Injury to Patrick Kane could have ripple effect on trade market
Chicago Blackhawks winger Patrick Kane (88) tries to get around New Jersey Devils defenceman Eric Gelinas during NHL play at the United Center. (Mike DiNovo/USA TODAY Sports)
Patrick Kane’s unfortunate injury Tuesday night has suddenly created potential waves throughout the trade market as the March 2 deadline approaches.
With Kane out three months after undergoing surgery Wednesday to repair a left clavicle fracture, the spotlight now shifts to Chicago during the NHL’s version of Let’s Make A Deal.
“The procedure went very well and we anticipate a full recovery in approximately 12 weeks,” Blackhawks head physician Dr. Michael Terry, one of the doctors who performed the operation, said in a statement.
According to the timeline given by Dr. Terry, Kane will not be back until the second half of May — just about the time the Western Conference final is going on.
The Blackhawks are third in the Central Division with 77 points and have five teams — the Jets, Flames, Wild, Kings and Canucks — within nine points in the Western Conference. And now, with the loss of Kane, who was 15 points ahead of second-place Jonathan Toews in team scoring (64-49), the Hawks likely will be on the hunt to partially plug that offensive void via the trade front.
But those teams playing the role of sellers know the Hawks are in the market to augment an offence that already sports the likes of Toews, Marian Hossa, Patrick Sharp, Kris Versteeg and Brandon Saad. And whether Chicago opts to pursue the likes of an Antoine Vermette from Arizona, Jaromir Jagr from New Jersey or any of the other leading forward candidates expected to be moved, Kane’s injury certainly helps elevate the asking prices.
Maybe it already has, judging by the deal the Maple Leafs made Wednesday, sending pending unrestricted free agent forward Daniel Winnik to the Pittsburgh Penguins for a second-round pick in 2016, a fourth-rounder in 2015, and forward Zach Sill.
“It’s hard to believe the Leafs got two picks, including a second, for a guy who could walk away anyway in the summer,” one Eastern Conference executive told QMI Agency Wednesday night. “It just shows you how prices are going up as the demand grows.”
A demand that has been further fuelled by Kane’s injury.
In a year that, at least on the surface, seems to be absent of any available big-name scorers, Vermette and his 13 goals seem to be at the top of the list. But the Coyotes will be looking to get a lucrative haul back in return, so you can bet the cost for the Hawks or any team will be steep, given what the Leafs landed for a third liner in Winnik.
Jagr, the Devils’ Michael Ryder, the Flames’ Curtis Glencross and the Sabres Chris Stewart are other names being bandied about. But none of those players will come cheap.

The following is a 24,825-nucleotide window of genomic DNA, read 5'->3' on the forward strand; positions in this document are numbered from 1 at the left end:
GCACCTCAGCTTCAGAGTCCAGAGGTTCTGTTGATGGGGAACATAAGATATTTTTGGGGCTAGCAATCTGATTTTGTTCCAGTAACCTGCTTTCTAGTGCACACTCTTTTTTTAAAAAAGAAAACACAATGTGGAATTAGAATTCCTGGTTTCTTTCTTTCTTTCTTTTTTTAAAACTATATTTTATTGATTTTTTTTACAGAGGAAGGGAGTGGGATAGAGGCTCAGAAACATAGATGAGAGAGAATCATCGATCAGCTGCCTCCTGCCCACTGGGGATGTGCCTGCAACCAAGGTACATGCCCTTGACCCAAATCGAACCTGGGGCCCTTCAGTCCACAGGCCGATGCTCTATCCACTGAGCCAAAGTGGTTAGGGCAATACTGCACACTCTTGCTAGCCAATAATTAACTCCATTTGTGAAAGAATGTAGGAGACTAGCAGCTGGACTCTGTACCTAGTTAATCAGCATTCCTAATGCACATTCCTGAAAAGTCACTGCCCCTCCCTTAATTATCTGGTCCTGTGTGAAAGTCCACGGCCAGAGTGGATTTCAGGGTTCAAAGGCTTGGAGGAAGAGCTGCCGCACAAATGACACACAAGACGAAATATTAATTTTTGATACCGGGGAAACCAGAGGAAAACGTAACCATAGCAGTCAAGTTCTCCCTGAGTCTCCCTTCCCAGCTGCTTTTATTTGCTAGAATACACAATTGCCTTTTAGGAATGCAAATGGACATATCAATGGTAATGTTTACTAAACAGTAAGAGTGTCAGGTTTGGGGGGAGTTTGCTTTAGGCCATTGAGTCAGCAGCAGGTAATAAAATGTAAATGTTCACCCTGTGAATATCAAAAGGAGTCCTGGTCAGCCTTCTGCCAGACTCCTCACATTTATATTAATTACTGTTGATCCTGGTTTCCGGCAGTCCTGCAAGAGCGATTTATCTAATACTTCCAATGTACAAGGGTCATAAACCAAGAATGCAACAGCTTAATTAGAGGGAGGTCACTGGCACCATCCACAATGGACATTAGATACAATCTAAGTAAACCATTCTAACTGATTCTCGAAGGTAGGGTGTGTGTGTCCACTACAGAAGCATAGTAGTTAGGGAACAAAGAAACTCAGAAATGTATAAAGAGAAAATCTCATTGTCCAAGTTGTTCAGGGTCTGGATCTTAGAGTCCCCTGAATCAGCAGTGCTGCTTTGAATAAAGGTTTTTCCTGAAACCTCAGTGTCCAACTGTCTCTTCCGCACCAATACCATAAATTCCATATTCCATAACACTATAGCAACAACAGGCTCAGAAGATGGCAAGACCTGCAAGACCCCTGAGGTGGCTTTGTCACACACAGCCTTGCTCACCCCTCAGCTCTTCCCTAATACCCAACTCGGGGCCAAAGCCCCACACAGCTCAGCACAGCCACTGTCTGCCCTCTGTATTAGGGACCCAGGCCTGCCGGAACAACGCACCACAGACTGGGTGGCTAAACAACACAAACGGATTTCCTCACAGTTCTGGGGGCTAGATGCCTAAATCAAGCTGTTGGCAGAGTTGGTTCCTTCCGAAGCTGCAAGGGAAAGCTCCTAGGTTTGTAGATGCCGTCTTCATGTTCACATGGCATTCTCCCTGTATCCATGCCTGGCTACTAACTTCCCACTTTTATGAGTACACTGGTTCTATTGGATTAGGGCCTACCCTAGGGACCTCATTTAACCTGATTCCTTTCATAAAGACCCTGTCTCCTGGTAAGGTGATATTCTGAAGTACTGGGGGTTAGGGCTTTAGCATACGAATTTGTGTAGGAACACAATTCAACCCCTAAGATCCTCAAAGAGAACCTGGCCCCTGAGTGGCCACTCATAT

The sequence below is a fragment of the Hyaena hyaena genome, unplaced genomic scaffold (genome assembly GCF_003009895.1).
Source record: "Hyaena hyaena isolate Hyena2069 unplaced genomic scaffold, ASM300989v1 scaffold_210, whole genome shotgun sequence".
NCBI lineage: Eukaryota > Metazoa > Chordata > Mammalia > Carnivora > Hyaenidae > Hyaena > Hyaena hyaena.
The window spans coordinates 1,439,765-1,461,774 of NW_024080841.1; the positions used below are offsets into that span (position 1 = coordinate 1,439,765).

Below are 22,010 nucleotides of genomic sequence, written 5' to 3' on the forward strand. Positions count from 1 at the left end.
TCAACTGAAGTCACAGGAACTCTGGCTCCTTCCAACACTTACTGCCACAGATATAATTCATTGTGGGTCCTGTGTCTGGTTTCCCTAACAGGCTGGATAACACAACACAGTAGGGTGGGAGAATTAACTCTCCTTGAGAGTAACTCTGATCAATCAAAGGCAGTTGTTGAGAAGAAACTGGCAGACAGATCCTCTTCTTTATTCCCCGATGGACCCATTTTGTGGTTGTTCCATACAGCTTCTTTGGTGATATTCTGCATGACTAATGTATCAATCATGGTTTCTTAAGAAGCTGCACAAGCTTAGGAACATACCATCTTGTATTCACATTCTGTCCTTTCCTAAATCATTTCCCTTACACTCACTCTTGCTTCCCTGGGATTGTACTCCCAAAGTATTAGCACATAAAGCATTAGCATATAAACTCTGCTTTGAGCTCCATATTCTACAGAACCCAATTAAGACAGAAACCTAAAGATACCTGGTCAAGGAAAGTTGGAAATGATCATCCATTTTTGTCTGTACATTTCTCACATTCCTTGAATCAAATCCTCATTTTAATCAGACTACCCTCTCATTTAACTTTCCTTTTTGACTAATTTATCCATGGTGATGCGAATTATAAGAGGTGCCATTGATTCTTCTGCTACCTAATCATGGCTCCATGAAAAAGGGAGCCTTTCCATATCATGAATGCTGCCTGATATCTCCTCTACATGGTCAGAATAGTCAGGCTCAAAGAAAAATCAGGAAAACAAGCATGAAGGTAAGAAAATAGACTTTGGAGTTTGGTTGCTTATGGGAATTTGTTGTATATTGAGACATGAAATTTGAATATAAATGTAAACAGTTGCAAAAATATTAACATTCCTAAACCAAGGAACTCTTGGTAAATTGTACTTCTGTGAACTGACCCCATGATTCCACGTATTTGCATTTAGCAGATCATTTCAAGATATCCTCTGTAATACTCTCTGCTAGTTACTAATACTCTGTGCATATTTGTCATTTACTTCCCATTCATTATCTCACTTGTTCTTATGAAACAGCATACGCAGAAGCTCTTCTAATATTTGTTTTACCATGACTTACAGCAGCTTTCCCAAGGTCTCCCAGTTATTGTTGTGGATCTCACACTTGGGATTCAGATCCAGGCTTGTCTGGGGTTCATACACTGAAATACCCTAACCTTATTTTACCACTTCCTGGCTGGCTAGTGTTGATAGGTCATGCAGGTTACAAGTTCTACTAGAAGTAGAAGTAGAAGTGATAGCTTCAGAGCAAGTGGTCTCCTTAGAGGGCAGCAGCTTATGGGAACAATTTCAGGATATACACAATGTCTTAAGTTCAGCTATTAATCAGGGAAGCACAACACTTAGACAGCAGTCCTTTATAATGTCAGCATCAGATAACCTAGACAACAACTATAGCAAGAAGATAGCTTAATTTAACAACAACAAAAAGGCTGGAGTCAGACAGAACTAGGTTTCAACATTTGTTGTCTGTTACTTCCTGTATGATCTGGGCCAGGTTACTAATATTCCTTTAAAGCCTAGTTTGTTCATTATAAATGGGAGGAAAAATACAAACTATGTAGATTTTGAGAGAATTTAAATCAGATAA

Because the Hawks put Kane on long-term IR, they have opened up as much as $7.5 million in cap space to bring in some help. Trouble is, how do you replace one of the most gifted players on the planet?
Answer: You can’t.
Aside from the Winnik deal, it was a busy day in NHL circles with the Jets and Kings, like the Pens, getting reinforcements for the stretch drive through trades. Here is how we rate the deals.
Penguins Get: F Daniel WInnik
Leafs Get: 2016 2nd-rounder, 2015 4th-rounder, F Zach Sill. Leafs pick up 50% of Winnik’s remaining salary.
THE VERDICT: After acquiring sniper David Perron from the Oilers for forward Rob Klinkhammer and a first-round pick in the 2015 draft, GM Jim Rutherford pretty much let the hockey world know that it’s Stanley-Cup-Or-Bust for the Pens this spring by dealing another high selection — this one a second rounder — in the package to acquire Winnik. While the ex-Leaf certainly boosts the Pens’ third line, execs from around the league feel they gave up a significant amount to get a guy who can walk away as a UFA this summer. The bottom line: The Leafs win their portion of the deal for getting such a cache for a player whose contract runs out this summer. As for the Pens, if they win the Cup, it will have been worth it.
Kings Get: D Andrej Sekera
Hurricanes Get: 1st-rounder (2015 if Kings make playoffs, 2016 if they don’t), D prospect Roland McKeown.
THE VERDICT: With the legal issues of D Slava Voynov a murky situation and fellow blueliner Alec Martinez sidelined since Feb. 7 with concussion-like symptoms, the Kings were desperate to add blueline help. Having seen the team reel off eight consecutive victories, GM Dean Lombardi opted to be proactive in adding a defenceman who has 19 points in 57 games this season. Carolina did not pick up any of the salary of the pending UFA, so the Kings are right up against the cap. Truth is, Lombardi had to do something or risk wearing out stud defenceman Drew Doughty, who’s playing 30 minutes a night. As for the Canes, GM Ron Francis gets that coveted first-rounder as part of the rebuild.
Jets Get: F Jiri Tlusty
Hurricanes Get: 2016 3rd-rounder, conditional 2015 6th-rounder.
THE VERDICT: While the Pens and Kings may have overpaid to make their Wednesday acquisitions, Jets GM Kevin Cheveldayoff certainly did not. Give him credit for picking up a 26-year-old kid who has 13 goals this season without having to surrender a first- or second-round pick. With Blake Wheeler having been placed on injured reserve earlier in the day, depth up front is a commodity sorely needed on a Jets team clawing to make the playoffs. As for Carolina, we’re thinking maybe Francis should have held out for a second-rounder, especially with the demand for forwards expected to go up in the coming days.